Treatment of Infertility
Regardless of the cause, infertility frequently results in a range of psychological and social problems for the woman, the man, and their relationship. The infertile couple may experience social isolation and marital discord. The woman and man may decide to go through the numerous medical infertility options, each of which is accompanied by its own set of physical and psychological as well as financial demands. Invasive medical techniques raise moral, ethical and religious concerns and their invasive and impersonal requirements can rob the reproductive process of its sense of intimacy. The result is that infertility and the infertility process often results in anger, frustration, anxiety and stress, and depression.
Biological infertility treatment includes a wide variety of interventions including fertility medication, surgery, artificially insemination where the sperm is placed into a female's uterus (intrauterine), or cervix (intracervical) using artificial means rather than by natural intercourse), and in vitro fertilization (IVF) in which eggs are removed from the woman, fertilized and then placed in the woman's uterus, bypassing the fallopian tubes.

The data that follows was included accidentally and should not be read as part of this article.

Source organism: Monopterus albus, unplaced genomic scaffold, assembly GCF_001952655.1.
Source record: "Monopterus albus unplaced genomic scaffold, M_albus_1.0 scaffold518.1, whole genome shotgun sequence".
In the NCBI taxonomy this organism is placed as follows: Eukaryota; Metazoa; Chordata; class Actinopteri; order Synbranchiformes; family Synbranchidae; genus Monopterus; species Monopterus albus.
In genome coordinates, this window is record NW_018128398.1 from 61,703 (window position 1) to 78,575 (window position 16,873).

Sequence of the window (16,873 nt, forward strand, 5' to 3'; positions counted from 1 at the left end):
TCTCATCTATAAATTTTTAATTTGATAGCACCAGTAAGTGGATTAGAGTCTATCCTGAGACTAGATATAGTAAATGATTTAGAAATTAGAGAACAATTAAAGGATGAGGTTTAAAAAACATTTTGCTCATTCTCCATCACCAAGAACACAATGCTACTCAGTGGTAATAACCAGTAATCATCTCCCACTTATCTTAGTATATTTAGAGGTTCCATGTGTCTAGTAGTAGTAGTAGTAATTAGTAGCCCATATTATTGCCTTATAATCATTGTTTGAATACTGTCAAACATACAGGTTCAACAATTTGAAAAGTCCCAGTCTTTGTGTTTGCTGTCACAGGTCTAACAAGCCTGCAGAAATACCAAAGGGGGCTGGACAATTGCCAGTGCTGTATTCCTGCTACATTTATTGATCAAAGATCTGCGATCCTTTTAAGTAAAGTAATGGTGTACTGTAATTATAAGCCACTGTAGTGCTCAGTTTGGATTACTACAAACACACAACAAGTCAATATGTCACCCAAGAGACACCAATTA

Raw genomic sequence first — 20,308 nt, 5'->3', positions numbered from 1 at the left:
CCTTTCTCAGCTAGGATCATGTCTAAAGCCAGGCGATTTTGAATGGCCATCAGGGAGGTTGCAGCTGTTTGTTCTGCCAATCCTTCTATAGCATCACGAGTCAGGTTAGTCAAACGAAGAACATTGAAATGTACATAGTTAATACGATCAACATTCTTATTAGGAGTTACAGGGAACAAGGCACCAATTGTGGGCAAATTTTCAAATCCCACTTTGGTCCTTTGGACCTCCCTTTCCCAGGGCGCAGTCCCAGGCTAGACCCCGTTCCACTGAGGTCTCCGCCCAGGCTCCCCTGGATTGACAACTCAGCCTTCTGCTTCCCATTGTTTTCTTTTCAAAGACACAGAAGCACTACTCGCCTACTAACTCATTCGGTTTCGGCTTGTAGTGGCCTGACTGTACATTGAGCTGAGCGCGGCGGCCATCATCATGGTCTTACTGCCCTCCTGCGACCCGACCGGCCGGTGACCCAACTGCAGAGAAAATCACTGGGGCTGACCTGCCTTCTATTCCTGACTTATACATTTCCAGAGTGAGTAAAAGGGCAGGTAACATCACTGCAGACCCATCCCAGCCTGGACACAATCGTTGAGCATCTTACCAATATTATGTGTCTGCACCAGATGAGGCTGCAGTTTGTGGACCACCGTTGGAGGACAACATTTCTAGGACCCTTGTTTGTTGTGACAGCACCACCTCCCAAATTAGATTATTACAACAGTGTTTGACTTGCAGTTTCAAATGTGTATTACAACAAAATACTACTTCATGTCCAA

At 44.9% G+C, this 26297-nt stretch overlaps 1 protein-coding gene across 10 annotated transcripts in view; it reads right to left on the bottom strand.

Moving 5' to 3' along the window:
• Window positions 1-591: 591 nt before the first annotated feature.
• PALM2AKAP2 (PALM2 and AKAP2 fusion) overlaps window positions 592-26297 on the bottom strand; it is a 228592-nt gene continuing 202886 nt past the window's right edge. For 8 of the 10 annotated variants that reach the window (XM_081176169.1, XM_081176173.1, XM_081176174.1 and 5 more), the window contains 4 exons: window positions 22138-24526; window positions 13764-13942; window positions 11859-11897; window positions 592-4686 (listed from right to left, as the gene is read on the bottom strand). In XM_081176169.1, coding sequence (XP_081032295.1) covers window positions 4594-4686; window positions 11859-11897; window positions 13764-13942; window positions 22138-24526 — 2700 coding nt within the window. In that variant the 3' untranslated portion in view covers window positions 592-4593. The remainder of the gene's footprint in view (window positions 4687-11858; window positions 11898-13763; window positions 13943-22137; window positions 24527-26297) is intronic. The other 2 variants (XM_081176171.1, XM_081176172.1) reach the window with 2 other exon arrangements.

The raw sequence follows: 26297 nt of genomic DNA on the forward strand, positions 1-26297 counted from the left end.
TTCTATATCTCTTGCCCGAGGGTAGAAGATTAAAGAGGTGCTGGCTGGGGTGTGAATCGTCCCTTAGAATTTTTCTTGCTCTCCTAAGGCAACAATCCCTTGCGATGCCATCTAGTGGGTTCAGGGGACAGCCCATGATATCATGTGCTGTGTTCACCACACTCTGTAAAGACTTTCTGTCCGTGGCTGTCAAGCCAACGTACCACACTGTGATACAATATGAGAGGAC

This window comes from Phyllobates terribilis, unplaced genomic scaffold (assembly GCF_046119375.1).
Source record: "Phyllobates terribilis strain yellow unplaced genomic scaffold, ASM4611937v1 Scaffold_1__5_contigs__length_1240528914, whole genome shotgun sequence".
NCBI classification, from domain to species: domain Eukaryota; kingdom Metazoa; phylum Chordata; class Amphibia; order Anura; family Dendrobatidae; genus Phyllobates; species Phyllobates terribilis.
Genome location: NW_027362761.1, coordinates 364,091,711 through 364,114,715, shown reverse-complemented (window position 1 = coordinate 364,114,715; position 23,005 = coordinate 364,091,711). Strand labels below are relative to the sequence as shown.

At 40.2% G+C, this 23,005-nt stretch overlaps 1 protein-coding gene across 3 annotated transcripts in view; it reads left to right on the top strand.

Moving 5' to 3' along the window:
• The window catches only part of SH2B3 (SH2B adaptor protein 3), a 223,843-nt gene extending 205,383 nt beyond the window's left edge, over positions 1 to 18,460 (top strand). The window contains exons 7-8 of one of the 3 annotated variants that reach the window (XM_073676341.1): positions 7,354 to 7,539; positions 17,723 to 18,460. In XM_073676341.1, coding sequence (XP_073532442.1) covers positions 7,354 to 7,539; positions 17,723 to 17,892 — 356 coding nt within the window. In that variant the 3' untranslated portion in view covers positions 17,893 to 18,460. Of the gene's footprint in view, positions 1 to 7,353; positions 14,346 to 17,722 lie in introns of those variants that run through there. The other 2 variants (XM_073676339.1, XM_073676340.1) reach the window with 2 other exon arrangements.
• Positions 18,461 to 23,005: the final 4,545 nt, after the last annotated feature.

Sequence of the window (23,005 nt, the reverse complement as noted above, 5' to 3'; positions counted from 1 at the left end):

Variations on IVF include: use of donor eggs and/or sperm in IVF; intracytoplasmic sperm injection (ICSI) in which a single sperm is injected directly into an egg and the fertilized egg is then placed in the woman's uterus as in IVF; zygote intrafallopian transfer (ZIFT) in which eggs are removed from the woman, is fertilized, and then placed in the woman's fallopian tubes rather than the uterus; gamete intrafallopian transfer (GIFT) in which eggs are removed from the woman and placed in one of the fallopian tubes, along with the man's sperm. Other assisted reproductive technology (ART) include assisted hatching, fertility preservation, freezing (cryopreservation) of sperm, eggs, & reproductive tissue, and frozen embryo transfer (FET).
Infertility may have profound psychological effects. The man and/or woman may become more anxious to conceive, ironically increasing sexual dysfunction. Marital discord often develops in infertile couples, especially when they are under pressure to make medical decisions. Women trying to conceive often have clinical depression rates similar to women who have heart disease or cancer. In many cultures and subcultures the inability to conceive bears a stigma. In closed social groups, a degree of rejection (or a sense of being rejected by the couple) may cause considerable anxiety and disappointment.
The psychological aspects of infertility can be dealt with in individual and couples counseling with a mental health professional such as a psychologist, psychiatrist, or clinical social worker. The more you understand about infertility and your options, the better you can cope with its effects.
Additional Infertility Information
|National Institutes of Health|
|Infertility Resources Web Site|
|PubMed Health on infertility|
|Centers for Disease Control: on fertility|
|International Council on Infertility Information Dissemination|